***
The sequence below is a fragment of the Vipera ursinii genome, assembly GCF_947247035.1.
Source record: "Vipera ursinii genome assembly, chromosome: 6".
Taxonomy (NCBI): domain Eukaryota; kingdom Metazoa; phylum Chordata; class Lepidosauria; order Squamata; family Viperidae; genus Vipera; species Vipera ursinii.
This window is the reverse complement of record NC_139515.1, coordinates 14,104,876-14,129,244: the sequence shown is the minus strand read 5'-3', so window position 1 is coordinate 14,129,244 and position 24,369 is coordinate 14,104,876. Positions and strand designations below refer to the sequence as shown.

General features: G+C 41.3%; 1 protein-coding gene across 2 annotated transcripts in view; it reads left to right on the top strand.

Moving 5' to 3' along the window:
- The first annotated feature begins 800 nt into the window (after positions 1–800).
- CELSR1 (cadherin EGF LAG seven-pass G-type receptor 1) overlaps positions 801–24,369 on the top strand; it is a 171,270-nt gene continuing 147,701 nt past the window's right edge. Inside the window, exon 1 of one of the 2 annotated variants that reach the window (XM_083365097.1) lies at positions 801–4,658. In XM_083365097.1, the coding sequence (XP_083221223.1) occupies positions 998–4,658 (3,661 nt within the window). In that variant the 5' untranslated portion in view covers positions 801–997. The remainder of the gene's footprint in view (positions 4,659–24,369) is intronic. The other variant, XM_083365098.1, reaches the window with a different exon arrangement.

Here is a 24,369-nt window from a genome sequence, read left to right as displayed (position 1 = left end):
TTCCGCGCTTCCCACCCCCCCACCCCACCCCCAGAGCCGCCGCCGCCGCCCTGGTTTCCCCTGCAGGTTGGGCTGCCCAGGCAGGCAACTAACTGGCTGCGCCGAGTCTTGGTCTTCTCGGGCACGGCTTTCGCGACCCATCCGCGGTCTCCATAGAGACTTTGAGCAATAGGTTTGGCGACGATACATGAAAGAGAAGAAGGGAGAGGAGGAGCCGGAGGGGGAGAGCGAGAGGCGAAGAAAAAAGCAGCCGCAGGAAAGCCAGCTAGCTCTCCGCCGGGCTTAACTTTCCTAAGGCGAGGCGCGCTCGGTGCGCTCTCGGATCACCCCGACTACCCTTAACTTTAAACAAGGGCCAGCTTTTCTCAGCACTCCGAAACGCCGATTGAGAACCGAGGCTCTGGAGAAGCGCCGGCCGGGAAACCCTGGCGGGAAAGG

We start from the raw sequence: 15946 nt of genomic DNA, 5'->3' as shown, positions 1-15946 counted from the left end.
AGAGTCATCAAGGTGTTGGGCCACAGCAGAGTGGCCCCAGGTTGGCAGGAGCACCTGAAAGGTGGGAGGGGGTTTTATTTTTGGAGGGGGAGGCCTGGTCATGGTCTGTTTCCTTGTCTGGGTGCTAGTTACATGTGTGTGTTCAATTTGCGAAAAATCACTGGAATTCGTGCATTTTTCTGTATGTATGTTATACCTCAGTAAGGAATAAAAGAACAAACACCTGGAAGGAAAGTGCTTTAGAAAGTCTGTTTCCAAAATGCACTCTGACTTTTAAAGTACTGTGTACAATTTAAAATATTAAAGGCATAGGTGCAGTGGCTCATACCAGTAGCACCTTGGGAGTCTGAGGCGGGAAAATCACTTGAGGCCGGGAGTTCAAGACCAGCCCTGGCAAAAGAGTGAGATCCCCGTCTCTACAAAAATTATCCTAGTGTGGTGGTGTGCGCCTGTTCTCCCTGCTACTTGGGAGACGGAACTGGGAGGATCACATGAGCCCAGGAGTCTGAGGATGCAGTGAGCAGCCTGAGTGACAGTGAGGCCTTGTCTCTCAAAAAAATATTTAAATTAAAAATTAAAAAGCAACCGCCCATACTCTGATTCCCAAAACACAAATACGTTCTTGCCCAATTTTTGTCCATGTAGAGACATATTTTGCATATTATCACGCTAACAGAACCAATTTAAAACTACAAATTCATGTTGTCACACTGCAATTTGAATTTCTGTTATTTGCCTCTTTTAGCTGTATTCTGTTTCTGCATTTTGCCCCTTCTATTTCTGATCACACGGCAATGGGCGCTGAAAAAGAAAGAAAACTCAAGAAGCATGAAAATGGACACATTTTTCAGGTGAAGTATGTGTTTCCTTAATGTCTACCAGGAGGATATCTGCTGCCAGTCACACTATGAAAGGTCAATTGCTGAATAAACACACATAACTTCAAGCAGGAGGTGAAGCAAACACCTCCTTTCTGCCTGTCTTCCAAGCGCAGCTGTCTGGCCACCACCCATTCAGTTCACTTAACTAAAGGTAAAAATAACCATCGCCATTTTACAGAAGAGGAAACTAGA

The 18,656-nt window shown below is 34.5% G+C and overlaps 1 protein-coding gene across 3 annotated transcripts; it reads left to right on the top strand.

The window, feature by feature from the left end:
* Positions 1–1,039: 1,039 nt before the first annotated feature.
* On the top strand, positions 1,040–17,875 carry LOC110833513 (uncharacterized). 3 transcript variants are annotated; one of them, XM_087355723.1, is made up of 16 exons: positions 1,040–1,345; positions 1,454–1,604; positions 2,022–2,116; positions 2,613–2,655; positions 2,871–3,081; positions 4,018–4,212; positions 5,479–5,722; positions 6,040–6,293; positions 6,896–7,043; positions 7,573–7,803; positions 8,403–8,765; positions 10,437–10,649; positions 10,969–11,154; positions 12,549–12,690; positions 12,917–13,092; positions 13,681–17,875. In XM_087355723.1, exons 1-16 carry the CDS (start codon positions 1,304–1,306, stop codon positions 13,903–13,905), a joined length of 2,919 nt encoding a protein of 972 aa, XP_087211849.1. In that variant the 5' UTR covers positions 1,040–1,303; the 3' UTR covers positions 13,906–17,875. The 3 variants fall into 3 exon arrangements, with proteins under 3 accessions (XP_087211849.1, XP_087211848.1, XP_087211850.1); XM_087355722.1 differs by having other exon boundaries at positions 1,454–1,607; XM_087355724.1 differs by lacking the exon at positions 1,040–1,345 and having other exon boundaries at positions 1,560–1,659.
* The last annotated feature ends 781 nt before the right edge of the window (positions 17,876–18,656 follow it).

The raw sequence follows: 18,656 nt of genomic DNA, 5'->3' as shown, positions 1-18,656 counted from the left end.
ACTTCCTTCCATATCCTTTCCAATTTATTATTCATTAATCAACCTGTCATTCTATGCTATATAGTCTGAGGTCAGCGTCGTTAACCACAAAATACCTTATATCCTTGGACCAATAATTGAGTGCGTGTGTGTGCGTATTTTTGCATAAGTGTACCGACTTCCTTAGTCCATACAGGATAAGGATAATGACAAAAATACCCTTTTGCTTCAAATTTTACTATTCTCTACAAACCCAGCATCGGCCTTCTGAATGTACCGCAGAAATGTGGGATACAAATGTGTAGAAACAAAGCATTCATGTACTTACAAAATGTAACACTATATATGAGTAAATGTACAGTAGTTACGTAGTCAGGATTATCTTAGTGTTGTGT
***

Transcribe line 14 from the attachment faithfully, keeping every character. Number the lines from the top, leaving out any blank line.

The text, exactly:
The window, feature by feature from the left end: